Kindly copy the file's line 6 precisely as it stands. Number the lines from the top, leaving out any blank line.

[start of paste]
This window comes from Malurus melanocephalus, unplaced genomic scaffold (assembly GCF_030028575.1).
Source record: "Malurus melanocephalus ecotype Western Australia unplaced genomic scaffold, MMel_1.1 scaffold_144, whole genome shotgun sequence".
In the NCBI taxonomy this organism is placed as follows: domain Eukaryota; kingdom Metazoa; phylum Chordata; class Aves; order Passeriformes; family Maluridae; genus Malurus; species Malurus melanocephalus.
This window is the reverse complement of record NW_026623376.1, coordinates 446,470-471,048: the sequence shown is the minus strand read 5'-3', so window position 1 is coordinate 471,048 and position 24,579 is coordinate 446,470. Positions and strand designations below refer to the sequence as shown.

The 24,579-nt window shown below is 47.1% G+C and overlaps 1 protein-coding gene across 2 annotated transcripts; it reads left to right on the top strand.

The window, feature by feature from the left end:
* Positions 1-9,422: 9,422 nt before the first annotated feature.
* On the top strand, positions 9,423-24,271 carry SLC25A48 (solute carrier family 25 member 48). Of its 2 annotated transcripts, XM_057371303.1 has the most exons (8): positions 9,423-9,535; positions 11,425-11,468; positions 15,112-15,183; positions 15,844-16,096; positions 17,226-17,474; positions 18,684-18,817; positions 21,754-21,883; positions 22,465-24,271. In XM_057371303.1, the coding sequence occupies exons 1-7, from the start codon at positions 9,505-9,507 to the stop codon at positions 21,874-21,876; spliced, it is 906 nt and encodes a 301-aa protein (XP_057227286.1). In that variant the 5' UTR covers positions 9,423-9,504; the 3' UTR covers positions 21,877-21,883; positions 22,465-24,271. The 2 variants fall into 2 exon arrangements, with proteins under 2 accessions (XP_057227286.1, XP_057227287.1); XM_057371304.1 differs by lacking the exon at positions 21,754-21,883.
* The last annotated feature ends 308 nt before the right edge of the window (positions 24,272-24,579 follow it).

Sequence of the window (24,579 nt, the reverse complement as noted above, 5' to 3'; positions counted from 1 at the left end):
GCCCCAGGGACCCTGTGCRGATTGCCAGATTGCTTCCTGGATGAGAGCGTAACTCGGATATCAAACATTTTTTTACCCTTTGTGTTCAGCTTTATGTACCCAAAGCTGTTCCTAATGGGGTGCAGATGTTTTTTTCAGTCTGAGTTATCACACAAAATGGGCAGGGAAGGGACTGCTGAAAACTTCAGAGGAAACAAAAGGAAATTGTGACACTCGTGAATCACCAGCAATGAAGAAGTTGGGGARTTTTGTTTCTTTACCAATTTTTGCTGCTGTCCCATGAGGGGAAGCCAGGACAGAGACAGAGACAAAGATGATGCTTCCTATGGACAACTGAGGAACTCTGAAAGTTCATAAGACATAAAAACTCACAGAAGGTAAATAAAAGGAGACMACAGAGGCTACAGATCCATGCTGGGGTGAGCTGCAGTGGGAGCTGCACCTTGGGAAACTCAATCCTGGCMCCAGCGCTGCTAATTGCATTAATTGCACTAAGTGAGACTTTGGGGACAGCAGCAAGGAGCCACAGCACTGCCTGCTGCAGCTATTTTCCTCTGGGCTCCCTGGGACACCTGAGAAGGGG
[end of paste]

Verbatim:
The window, feature by feature from the left end: